Premises Liability

Injured on Someone Else’s Property?

If you’ve been injured at a friend’s home, a local retail store, or in a public park, you may be wondering whether the property owner is responsible for your medical bills and other damages. Often, a property owner will be liable for injuries that occur on their land. But, that depends on a variety of circumstances. The best way to find out whether you might have a premises liability claim is to talk to an experienced personal injury lawyer.

What is Premises Liability?

“Premises liability” simply means legal responsibility for something that occurs on your property. However, landowners and occupiers aren’t necessarily responsible for every injury that happens on their land. And, the exact rules for liability differ somewhat from state to state.

The basic requirements for premises liability are:

● The person or entity (such as a business) owns or has control of the property
● They have a duty to maintain the premises in reasonably safe condition or take specific action to protect visitors to the property
● They fail in that duty
● Someone is injured as a result of the owner’s or occupant’s negligence
In many states, the owner’s or occupant’s responsibility is different depending on the reason the injured person was on the property. For instance, in most states, the duty to a trespasser is limited. In some states, everyone who is legally on the property is treated the same. In others, social guests are treated differently than people who are on the property for the owner’s benefit, such as customers in a store.

Slip and Fall Injuries

Slip and fall or trip and fall injuries are among the most common premises liability cases. Of course, not every fall on someone else’s property is the owner’s responsibility. Here’s a common example of when the property owner or occupant might be liable for damages:
Josie walks into her favorite coffee shop in the morning and slips on the tile floor in the entryway and falls backward, hitting her head on the floor. Though the floor looked the same as always, it was actually slippery, as the manager had sent a new employee to mop a few minutes earlier. Normally, the store would have posted a sign warning customers that the floor was wet, but the new employee didn’t know that was part of the process and the manager forgot to tell him.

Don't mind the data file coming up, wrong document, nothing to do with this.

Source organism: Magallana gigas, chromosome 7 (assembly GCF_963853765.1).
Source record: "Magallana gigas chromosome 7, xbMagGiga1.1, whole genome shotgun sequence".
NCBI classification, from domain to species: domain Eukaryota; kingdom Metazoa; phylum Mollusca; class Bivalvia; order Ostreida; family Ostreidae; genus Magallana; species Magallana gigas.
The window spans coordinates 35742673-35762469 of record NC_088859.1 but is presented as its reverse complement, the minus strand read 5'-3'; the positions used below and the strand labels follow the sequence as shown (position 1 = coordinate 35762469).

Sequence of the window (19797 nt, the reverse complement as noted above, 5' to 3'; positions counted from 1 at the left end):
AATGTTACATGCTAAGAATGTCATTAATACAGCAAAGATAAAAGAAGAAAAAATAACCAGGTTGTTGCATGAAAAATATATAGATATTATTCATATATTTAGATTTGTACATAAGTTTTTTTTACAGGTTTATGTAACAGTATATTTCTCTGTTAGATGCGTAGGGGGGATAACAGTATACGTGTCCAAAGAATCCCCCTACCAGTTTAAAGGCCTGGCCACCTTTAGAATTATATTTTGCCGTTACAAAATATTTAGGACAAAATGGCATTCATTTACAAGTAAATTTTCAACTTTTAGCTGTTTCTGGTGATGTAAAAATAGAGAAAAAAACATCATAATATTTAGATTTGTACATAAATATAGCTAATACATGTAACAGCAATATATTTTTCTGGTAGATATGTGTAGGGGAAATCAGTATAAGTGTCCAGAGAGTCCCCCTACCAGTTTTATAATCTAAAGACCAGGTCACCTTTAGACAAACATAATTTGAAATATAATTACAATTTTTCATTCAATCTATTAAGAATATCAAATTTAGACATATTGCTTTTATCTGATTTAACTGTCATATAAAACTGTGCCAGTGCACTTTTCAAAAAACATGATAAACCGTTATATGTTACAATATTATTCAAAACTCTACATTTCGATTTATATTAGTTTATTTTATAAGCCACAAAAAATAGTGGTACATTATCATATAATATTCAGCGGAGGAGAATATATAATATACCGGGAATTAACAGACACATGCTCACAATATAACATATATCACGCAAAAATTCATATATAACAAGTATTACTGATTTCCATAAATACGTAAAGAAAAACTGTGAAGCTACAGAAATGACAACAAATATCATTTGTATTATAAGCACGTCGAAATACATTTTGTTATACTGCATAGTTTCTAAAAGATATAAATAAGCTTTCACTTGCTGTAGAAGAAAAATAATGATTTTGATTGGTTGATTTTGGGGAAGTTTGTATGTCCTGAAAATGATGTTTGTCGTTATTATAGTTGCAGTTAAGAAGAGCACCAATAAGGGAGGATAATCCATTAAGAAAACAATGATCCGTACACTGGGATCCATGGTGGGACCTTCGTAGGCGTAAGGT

In most states, the store would have an obligation to ensure that the surface was safe for walking, block it off, or put up a visible warning sign so customers would take extra care walking in that area. Since the coffee shop didn’t do any of those things, it likely breached its duty to Josie, and would likely be held responsible for her injuries.

On the other hand, if the floor was dry and unobstructed and Josie fell in the entryway because the heel on her shoe snapped, the store would typically not be responsible for her injuries, since the premises were maintained in safe condition and their actions (or lack of action) did not cause Josie’s injury.

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Other Types of Premises Liability Cases

Some other types of premises liability claims might include:
● Injuries caused when a fixture or piece of furniture falls on a visitor due to faulty or negligent maintenance
● Injury caused when objects fall and injure a visitor because they have been negligently stacked, unsafely placed on overhead shelves, or otherwise negligently arranged
● Injury caused in a fire that occurs because wiring was faulty, fire exits weren’t clearly marked, escape routes were blocked, or the premises otherwise caused the fire or hindered escape
● Injury caused by a third party due to negligent security, such as someone being attacked in the parking lot of a bar when the owners were aware of the risks and failed to provide adequate lighting in the lot
The common thread is that the owner or occupant of the property had some responsibility to keep the premises safe or protect visitors from harm, they failed to do so, and someone got hurt.

To learn more about your rights after you’ve been injured on someone else’s property, talk to a personal injury attorney today.

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